Tuesday, May 24, 2016

Thomist Souls Versus Cartesian Souls

Thomas Aquinas considers the soul to be subsistent, but not in the Cartesian sense. Kevin Corcoran quotes Summa Contra Gentiles II.69 to demonstrate this point: "body and soul are not two actually existing substances; instead, one actually existing substance arises from these two" (See Rethinking Human Nature, 38). So it's the human person (body and soul) that constitutes one thing or two incomplete substances for Aquinas and those who follow in his wake.

5 comments:

JimSpace said...

"So it's the human person (body and soul) that constitutes one thing or two incomplete substances."

I would like to ask where the mind resides in this union. I like to think that our mind arises from our brain. Thus, if the brain dies so does the mind. But if the soul is not the body with brain, then how can it represent the person apart from the body? Would they posit that the soul also has a mind in sync with the brain's mind?

Edgar Foster said...

Jim,

For Aquinas, the soul contains the faculties of intellect and will. So the soul = the mind, but the mind needs to sense things in order to be complete. That's where the body comes into play. Knowing Aristotelian philosophy will shed light on Aquinas' conception of the human person.

Aristotle argued that the soul is the body's form or act (a theory known as hylomorphism). It's what animates the body, permitting it to accomplish corporal activities and function. Aquinas thus would not say that mind arises from brain activity; he thinks mind is completely immaterial (non-physical), and mind is capable of surviving the body's death. Thomists are usually "agnostic" when it comes to the soul's post-mortem state. They don't know how the soul is able to persist or know anything without the body to provide sense perception. I think Thomists would say that the brain technically does not have a mind. Edward Feser has written a book on Aquinas that offers helpful explanations. I believe Kevin Corcoran is also good.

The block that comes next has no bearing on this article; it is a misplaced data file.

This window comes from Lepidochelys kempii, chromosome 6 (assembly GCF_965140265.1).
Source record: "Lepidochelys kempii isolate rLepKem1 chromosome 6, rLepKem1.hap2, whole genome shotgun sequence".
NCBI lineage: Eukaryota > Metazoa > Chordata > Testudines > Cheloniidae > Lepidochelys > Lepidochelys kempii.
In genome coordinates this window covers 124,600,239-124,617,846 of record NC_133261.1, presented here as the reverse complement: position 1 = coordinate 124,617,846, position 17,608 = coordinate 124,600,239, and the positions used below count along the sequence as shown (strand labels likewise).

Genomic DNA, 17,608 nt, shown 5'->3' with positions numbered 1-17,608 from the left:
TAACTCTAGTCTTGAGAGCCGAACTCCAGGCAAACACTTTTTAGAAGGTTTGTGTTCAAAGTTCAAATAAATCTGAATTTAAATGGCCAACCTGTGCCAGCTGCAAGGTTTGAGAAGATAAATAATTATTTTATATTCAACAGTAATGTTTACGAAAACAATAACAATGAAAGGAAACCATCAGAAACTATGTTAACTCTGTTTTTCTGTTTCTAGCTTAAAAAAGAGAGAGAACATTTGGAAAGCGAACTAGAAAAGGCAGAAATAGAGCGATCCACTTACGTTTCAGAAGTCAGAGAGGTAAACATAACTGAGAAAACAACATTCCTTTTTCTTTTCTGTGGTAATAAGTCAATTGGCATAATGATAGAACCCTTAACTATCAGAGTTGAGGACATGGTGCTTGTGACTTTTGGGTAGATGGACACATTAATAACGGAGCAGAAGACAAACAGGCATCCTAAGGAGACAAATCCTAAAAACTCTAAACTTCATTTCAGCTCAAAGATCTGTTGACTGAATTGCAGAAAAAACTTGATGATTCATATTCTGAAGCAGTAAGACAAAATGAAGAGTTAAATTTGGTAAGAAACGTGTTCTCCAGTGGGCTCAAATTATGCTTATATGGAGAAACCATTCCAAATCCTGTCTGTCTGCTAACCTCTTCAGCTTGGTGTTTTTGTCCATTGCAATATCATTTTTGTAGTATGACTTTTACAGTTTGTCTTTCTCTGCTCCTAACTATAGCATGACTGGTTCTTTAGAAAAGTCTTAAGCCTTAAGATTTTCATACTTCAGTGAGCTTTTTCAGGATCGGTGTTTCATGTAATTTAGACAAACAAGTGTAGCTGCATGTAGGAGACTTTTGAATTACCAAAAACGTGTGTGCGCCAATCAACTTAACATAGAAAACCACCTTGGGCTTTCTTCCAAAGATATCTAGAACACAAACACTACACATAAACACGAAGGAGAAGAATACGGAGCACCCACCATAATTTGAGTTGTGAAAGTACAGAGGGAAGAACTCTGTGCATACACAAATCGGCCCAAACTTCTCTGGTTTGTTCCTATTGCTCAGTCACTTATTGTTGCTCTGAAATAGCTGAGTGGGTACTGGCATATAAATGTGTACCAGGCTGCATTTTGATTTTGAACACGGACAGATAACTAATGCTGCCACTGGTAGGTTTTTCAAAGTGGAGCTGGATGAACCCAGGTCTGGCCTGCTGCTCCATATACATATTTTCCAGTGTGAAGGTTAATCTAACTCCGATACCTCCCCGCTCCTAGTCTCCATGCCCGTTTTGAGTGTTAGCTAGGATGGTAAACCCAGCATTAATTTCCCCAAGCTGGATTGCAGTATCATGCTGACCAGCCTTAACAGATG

Edgar Foster said...

Here are some thoughts from a Thomist colleague/buddy of mine. I am leaving out his name since I'm posting these quotes without his permission although I don't think he'd mind:

"Off the cuff, I would ask whether JWs recognize any entitative existence of those in Sheol. The Angelic Doctor is virtually agnostic about what can be known about the intermediate state from the viewpoint of natural reason. On his view, even if the soul is a self-subsistent substance, one can hardly be sanguine about it knowing anything, let alone learning anything in that state. But do you/JW's assent to any kind of existence outside of being in God's mind for the departed dead? How do you understand 'spirits in prison' and how do you understand 'absent from the body and present with the Lord'?"

Again, he writes:

Well, Thomas would concede that nihil est in intellectu quod non prius in sensu (I knew you couldn't understand that in English, so I translated it for your benefit!), such that all of our real concepts (in all 3 degrees of abstraction) are abstracted from physical phenomena. In that sense, I would agree that brain processes make possible our grasp of universals.

But here's the point: our physical organs can apprehend only particulars -- the external sense of sight apprehends proper and common sensibles, the internal sense of memory apprehends previously sensed percepts; but our intellects abstract from these universals or common natures.

- Perceived object: "this green apple"
- 1st degree of abstraction: the natural concept, "apple"
- 2nd degree: the geometric concept, "sphere"
- 3rd degree: the metaphysical concept, "substance"

The question then, is: how do we generate/apprehend such concepts if all we have are physical organs, if a physical organ can come into contact only with individuals?

I agree that we don't have to postulate some mysterious, spirit-like thing as a "ghost inside the machine" when speaking of intellects and wills. But the point would be that we have to have some way of speaking about these experiences and abilities we have, and I'd like to know how you think physicalism helps, if you think it does.

[End quote]

JimSpace said...

"I am leaving out his name since I'm posting these quotes without his permission although I don't think he'd mind." LOL OK, there shouldn't be a problem if he's not a member of an anonymous Yahoo group. :-D

Edgar Foster said...

Lol, this interaction was taken from personal communication (email) between me and the colleague. But I'm fairly certain he's not a member of an anonymous Yahoo group. :)